• Vata dosha plays a key role in regulation of movement of fetus during a normal labor. Hence vata pacifying diet is advised to prevent gestational and post natal disorders in women. (24)
  • Kala (Time) is an important determining factor for all processes of life and lifespan.
  • The factors responsible for the maintenance (of the normal span) of life are: prakriti sampat i.e. equilibrium of dosha in the constitution of individual, guna sampat i.e. excellence of the compactness of the body and excellence of hereditary qualities; and atma sampat i.e. virtuous acts. (30)

Vidhi Vimarsha

Concept of analytical knowledge: The concept of analytical knowledge or detailed knowledge of the body elements that is described here is very much similar to the concept of systems biology in contemporary science.

Systems biology studies biological systems by analyzing them (biologically, genetically, or chemically), by monitoring the gene, protein, and informational pathway responses, integrating these data and ultimately, formulating mathematical models that describe the structure of the system and its response to individual variations. Systems biology does not investigate individual genes or proteins one at a time. Rather, it investigates the behavior and relationships of all of the elements in a particular biological system while it is functioning. Thus, the systems biology theory understands the importance of the constituent units of the body as well as their networking. (Timothy Galitski, 2001)[1]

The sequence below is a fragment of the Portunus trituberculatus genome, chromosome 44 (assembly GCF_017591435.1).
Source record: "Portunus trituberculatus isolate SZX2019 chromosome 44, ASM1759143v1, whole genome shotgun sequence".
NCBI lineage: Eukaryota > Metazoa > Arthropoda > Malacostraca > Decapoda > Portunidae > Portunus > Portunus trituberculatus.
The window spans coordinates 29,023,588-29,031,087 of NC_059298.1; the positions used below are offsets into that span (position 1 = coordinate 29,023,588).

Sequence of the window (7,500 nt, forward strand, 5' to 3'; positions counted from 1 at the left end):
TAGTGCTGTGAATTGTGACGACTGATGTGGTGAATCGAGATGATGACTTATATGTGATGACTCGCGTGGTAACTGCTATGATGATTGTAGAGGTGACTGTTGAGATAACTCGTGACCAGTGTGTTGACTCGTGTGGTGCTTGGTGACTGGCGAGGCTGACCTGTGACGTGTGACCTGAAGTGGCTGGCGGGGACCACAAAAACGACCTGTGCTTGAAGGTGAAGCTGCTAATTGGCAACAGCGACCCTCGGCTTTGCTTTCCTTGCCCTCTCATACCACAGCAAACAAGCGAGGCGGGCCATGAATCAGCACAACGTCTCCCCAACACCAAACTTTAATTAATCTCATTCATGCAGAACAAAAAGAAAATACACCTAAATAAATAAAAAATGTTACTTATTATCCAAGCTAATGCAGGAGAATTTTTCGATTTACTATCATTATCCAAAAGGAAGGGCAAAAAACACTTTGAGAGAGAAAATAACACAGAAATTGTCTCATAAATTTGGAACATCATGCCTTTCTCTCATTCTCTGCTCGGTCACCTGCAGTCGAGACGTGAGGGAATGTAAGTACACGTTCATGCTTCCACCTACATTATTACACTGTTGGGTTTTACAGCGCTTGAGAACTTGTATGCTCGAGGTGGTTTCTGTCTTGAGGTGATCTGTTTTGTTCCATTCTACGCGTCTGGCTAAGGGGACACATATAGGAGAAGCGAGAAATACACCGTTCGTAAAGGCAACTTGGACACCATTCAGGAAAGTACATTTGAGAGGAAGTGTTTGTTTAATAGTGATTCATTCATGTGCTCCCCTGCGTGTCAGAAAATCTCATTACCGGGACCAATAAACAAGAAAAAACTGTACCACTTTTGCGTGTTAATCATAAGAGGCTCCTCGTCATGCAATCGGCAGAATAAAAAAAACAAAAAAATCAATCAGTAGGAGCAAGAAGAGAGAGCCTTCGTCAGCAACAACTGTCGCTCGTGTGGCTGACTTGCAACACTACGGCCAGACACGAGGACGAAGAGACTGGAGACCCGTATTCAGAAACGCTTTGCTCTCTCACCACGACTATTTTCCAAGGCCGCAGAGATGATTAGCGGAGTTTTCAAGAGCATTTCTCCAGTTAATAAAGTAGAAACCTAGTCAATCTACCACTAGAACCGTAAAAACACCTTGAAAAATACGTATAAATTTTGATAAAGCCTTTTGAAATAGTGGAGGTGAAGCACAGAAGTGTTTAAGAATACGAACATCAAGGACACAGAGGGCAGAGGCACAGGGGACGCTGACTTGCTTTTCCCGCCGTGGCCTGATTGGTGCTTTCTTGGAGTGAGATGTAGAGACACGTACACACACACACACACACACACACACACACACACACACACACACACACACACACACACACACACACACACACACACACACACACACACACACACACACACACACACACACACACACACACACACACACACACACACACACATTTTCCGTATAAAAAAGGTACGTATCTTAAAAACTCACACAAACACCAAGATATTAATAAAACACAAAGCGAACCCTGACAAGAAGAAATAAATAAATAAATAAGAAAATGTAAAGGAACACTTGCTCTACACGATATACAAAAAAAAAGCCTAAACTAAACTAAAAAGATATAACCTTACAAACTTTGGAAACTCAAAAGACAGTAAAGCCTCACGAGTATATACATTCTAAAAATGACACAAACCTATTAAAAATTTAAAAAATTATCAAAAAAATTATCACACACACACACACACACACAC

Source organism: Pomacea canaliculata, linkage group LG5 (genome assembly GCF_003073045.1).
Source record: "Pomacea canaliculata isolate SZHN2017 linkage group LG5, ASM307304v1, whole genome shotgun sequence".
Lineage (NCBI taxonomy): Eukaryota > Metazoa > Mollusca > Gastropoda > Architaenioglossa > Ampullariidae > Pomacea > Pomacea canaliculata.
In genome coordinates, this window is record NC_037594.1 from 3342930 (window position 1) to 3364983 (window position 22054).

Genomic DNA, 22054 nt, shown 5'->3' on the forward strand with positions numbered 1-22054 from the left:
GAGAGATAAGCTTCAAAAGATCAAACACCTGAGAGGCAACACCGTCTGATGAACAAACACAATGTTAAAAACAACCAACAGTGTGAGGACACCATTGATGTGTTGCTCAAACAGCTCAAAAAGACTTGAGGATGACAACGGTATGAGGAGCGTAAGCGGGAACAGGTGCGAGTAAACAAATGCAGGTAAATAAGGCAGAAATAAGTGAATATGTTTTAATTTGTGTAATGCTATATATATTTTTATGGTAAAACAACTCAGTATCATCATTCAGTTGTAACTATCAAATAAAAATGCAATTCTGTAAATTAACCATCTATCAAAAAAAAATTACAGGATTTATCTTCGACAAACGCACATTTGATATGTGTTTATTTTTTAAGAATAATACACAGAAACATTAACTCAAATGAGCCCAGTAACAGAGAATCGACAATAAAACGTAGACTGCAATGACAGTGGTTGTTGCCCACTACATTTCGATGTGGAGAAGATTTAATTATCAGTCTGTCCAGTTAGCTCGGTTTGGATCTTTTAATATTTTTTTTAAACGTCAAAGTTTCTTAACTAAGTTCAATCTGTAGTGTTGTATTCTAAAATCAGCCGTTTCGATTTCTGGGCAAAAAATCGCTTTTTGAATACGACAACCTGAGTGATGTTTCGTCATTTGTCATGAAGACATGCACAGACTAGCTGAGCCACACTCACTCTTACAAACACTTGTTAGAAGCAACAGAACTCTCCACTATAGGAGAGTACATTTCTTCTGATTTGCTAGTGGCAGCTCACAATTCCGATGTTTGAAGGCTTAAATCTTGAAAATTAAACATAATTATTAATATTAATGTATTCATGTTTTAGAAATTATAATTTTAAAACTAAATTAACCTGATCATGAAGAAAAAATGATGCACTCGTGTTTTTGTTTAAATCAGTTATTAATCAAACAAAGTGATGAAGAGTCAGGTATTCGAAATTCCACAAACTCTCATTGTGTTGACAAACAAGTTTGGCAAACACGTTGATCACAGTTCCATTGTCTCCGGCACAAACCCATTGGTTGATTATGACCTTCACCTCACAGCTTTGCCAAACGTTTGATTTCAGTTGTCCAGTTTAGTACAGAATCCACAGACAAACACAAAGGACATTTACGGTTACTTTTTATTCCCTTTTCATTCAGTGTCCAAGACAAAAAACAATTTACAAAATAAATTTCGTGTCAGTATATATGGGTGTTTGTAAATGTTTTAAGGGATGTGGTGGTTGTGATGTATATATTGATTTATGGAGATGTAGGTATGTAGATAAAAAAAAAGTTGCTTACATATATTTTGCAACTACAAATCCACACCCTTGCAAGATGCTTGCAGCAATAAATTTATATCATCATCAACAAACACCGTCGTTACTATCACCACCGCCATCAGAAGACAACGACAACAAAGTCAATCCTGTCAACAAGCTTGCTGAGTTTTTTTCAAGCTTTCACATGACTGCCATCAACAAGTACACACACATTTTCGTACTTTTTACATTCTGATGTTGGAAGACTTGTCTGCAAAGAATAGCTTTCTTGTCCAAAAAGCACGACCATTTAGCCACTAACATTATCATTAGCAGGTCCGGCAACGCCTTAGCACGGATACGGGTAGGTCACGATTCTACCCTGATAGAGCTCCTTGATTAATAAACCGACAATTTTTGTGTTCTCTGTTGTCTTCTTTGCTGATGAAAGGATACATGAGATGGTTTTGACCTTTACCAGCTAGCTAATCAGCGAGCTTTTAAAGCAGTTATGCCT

A simple example that can illustrate System biology approach is of sickle cell anemia. This disease is caused by a single point mutation at position 6 of the β-chain of hemoglobin, which changes hemoglobin’s oxygen affinity and promotes polymerization under hypoxic conditions. However, individuals with sickle cell disease can present with variety of symptoms which include hemolysis, inflammation, cell adhesion and end-organ ischemia-reperfusion injury and infarction. Patients also experience intermittent painful episodes due to acute vascular obstruction. (Mack KA) [2] There are many reasons for these different clinical manifestations, including the presence of other genes modifying the disease modifying genes (e.g., hemoglobin F). Hence, this example indicates that the knowledge of single gene is not sufficient to understand the disease. There is need to consider other genes or in other words other constituents of the body. (verse 3)

Definition of sharira and disequilibrium in body elements

The consciousness manifested in the body is because of the soul. Since the soul does not have any dwelling place, the word bhuta is added to the term chetana sthana in the text.